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Feeling Lucky in Cereal City

At A Glance is a bi-weekly news recap highlighting WKKF grantees, investments, communities and partnerships.

Cereal City is open for business! Battle Creek, Michigan received word this week that a $10 million investment will establish a Battle Creek Small Business Loan Fund. WKKF President and CEO said “We are putting every resource and every level of attention we can to the city of Battle Creek because this is our community!” This fund will provide access to capital, alongside supports for small businesses, with an emphasis on entrepreneurs of color. Whether you are an existing small business ready to grow or a new startup, this is big news for the economic growth of W.K. Kellogg’s hometown community!

“Are ya feeling lucky?” Felicia Lucky, president of the Black Belt Community Foundation, is seeing 14 years of localized hard work take a bigger stage in the state of Alabama. Lucky isn’t just her name. It’s how she’s feeling right about now. The Black Belt Community Foundation is the recipient of a $3 million grant from the W.K. Kellogg Foundation to advance the Truth, Racial Healing & Transformation effort in Selma, Alabama. For the team, it’s not about just changing systems but changing hearts and minds. We’re excited to help this team continue the work!

Networking doesn’t have to just mean grabbing a coffee and exchanging business cards. For two former WKKF Fellows, Eric Foster and “CQ” Huynh, networking has meant starting a new partnership and business to bring racial equity and opportunity to their community. After much research and listening, they found “75 percent of respondents don’t even apply for business loans as they believe racial bias from traditional lenders would leave them at a disadvantage.” Enter Rende Progress Capital, and a business case for racial equity with these two fellows has been made.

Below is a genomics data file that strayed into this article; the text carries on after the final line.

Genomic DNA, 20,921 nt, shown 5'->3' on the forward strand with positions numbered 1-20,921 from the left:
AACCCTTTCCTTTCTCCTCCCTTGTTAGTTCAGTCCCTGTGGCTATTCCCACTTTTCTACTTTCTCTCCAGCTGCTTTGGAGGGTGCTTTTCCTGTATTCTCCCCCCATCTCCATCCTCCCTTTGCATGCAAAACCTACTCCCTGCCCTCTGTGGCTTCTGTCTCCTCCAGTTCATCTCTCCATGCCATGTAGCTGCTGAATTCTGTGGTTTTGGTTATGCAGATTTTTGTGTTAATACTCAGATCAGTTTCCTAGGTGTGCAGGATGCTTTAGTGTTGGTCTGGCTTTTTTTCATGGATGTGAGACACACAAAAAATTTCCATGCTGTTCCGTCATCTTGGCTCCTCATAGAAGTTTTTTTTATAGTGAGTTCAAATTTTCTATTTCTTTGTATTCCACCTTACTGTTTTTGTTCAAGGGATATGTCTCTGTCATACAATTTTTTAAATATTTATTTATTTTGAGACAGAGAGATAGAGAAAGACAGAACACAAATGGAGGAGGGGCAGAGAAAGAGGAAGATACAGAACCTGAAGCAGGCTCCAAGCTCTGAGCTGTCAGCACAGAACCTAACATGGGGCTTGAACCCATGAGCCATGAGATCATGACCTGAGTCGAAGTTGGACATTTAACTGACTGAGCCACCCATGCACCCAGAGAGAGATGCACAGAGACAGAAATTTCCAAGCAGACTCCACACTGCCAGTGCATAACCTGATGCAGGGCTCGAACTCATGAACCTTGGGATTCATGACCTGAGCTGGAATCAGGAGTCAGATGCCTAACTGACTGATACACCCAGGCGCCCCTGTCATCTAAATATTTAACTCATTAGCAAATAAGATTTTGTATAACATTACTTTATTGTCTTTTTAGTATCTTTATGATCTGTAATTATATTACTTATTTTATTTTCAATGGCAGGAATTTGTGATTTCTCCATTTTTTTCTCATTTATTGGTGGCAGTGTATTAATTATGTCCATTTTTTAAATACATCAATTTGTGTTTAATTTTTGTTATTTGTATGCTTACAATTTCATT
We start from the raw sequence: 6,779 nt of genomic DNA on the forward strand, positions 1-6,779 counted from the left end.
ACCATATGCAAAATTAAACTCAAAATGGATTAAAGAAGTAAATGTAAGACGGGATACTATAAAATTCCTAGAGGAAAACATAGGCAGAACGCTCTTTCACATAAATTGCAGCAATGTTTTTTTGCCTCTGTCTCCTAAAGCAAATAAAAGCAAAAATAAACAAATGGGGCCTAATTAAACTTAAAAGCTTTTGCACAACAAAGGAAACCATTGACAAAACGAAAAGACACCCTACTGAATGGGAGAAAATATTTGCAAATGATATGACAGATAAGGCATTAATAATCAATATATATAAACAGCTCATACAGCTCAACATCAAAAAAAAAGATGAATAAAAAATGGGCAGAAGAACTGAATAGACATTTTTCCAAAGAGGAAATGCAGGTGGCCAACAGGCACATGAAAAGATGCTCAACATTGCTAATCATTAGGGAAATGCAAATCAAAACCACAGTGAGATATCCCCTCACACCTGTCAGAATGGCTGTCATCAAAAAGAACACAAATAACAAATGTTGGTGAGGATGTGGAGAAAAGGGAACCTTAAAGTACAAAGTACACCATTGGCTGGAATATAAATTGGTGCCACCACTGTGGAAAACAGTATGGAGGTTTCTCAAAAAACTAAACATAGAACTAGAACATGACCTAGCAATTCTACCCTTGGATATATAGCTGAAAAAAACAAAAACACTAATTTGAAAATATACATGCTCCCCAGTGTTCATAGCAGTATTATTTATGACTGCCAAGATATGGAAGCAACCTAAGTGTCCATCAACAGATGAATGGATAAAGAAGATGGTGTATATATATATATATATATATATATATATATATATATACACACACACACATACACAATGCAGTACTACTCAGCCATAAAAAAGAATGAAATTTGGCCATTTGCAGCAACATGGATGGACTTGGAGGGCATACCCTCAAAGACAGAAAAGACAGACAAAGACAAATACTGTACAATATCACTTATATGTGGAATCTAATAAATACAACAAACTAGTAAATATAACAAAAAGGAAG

Gaining $92 BILLION dollars sounds like something everyone could get on board with, right? The recently released Business Case for Racial Equity report found that Michigan could see an uptick in earnings—to the tune of $92 billon– if racial disparities were eliminated by 2050 in the state. And for the entire country? We’re looking at numbers in the trillions—yes, trillions, with a capital T! “Inequities hold our communities back and a growing number of public and private sector leaders are recognizing that everyone has a stake in creating opportunities for all people,” says La June Montgomery Tabron. We’ve got untapped potential here. It’s time we get to work.



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